I was right. It was so compelling that it already had a big literature on it. Worse, because it had only recently entered mainstream media, the data on ne-dropping were hard for me to get in time for a term paper. But as I looked further back in time, I discovered an earlier change. This one had been studied a lot, but not quite as much, and there was quite a lot of data. This was the original addition of pas to the ne. Or, as I was to find out, the large increase in the use of ne … pas.

Want to read the rest of the story? Stay tuned to this blog. If you can’t wait, go read my dissertation. Oh, and ask if you have questions!

Making dreams and stuff

Yesterday Tyler Schnoebelen posted an important warning to anyone who thinks translation is simple, by going through various translations of the quote “the stuff that dreams are made of” from the movie the Maltese Falcon.  Unfortunately it’s even worse than he says, because the official French translation, at least, is not very good.

One spring evening when I was in college in Paris I went out to see Casablanca.  I had liked it in high school film class, and noticed all the references to it that pervade Anglo-American pop culture.  When I watched English-language movies in Paris I always checked the subtitles to pick up some good French expressions.  The lobby was full of French people excitedly chattering about how much they loved “Casa” too.

Well, if these French people loved “Casa,” it must’ve been for the visuals, or because they understood the English dialogue, because it sure wasn’t for the French subtitles.  I got to read one famous, poetic line after another rendered in dull clichés.  There were two that I remember most vividly.

There’s the line, “Here’s looking at you, kid,” that Rick says to Ilsa four times in the movie. I’ve never heard anyone say it when they weren’t referencing the movie.  It’s a toast, but it’s clearly a very affectionate toast, and Rick repeats it even when they’re not drinking, instead of something more direct, like “I love you,” as fits the conflicted nature of their relationship.  How did our subtitler render these complex nuances? With the most standard and formulaic French toast, “To your health!”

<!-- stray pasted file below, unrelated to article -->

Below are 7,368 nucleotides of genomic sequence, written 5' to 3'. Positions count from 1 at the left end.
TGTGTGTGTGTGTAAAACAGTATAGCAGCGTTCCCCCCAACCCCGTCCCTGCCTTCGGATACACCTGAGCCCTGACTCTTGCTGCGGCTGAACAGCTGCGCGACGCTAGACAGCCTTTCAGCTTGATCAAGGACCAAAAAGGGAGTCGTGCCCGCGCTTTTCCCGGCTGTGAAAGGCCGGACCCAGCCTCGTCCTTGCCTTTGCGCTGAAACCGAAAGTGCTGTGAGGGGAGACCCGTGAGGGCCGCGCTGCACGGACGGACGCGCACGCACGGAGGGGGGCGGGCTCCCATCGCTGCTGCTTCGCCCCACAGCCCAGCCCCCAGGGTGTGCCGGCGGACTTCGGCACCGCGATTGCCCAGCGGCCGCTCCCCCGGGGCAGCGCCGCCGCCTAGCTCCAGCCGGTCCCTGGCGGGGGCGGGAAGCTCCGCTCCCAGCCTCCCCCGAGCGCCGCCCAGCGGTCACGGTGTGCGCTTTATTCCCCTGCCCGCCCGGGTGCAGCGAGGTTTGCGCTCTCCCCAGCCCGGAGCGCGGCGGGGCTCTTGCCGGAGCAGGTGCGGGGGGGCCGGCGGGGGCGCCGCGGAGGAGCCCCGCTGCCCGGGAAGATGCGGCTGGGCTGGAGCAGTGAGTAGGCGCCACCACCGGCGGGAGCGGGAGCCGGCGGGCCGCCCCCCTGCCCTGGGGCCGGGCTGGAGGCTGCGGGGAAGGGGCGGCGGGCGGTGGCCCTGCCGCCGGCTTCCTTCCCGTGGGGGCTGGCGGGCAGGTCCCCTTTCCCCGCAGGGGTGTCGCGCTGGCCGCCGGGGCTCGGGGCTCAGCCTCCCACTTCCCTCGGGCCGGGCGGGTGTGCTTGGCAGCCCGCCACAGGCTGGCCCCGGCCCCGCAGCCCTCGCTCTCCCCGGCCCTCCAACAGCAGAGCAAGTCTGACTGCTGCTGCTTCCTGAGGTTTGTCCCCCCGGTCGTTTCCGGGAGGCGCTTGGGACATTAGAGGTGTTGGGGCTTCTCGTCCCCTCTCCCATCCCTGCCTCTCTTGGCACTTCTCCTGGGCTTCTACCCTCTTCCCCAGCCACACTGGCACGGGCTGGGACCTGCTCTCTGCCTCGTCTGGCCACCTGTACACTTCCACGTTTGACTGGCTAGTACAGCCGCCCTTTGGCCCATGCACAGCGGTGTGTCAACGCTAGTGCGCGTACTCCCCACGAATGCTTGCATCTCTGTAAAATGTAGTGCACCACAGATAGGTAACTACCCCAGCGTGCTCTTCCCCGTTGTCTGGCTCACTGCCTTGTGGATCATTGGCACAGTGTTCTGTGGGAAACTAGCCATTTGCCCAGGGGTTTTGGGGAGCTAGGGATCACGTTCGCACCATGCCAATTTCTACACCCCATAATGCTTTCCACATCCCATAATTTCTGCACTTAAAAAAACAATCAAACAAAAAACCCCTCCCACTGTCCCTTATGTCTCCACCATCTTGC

The other line that really struck me is the last one in the movie. [Um, SPOILER ALERT!] Police Captain Renault, who has demonstrated a lack of morals throughout the movie, has just allowed Ilsa to escape, shielded Rick from prosecution for killing a Nazi officer, and offered to flee to the Congo with him. As the two men walk off into the dark, Rick says, “Louis, I think this is the beginning of a beautiful friendship.”

By hedging with “I think” and explicitly referencing “the beginning,” Rick emphasizes that this is a turning point for them, and that he has been impressed with Renault’s actions. How did this come out in the subtitles?

Maintenant, nous sommes amis!

They didn’t even translate the whole thing! It was just “Now we’re friends!” with that silly little exclamation point on the end. No thinking, no beginning, not even a friendship, just “friends!”

I’m not necessarily faulting the subtitler. I don’t know when it was translated, and how famous the movie was at the time. The people who pay for subtitles are often in a hurry, but don’t want to pay for quality, so they get what they pay for.

Casablanca deserves better, of course, and for the seventieth anniversary DVD they got it. “Here’s looking at you, kid,” is translated as “À vous, mon petit !” and then finally, “Bonne chance, mon petit.” The last line is rendered as, “Louis, je crois que ceci est le début d’une merveilleuse amitié !” which is very literal, but a lot better than the first version.

I wouldn’t be at all surprised if the original subtitles for the Maltese Falcon were just as bad as those for Casablanca, and if they haven’t been updated for a seventieth anniversary release, they may still be bad. “L’étoffe dont sont faits les rêves,” isn’t horrible, but as Tyler points out, étoffe is a very concrete noun, usually indicating some kind of fabric or stuffing. The noun matière (also feminine) is much closer to the sense of “substance” that I think the Maltese Falcon screenwriters were aiming for, and it is in fact frequently used to translate the original Shakespeare quote, as in this 1882 translation: “Nous sommes de la matière dont on fait les rêves.”

My overall point is that translation is hard. Even the best translators get stumped regularly, and mediocre translators can put out some real howlers. More importantly, translation is not a repetitive and precise task like statistical analysis where computers can improve on the job that humans do. It requires knowledge, subtlety and art, and if this is the best that people can do, computers aren’t going to get anywhere close.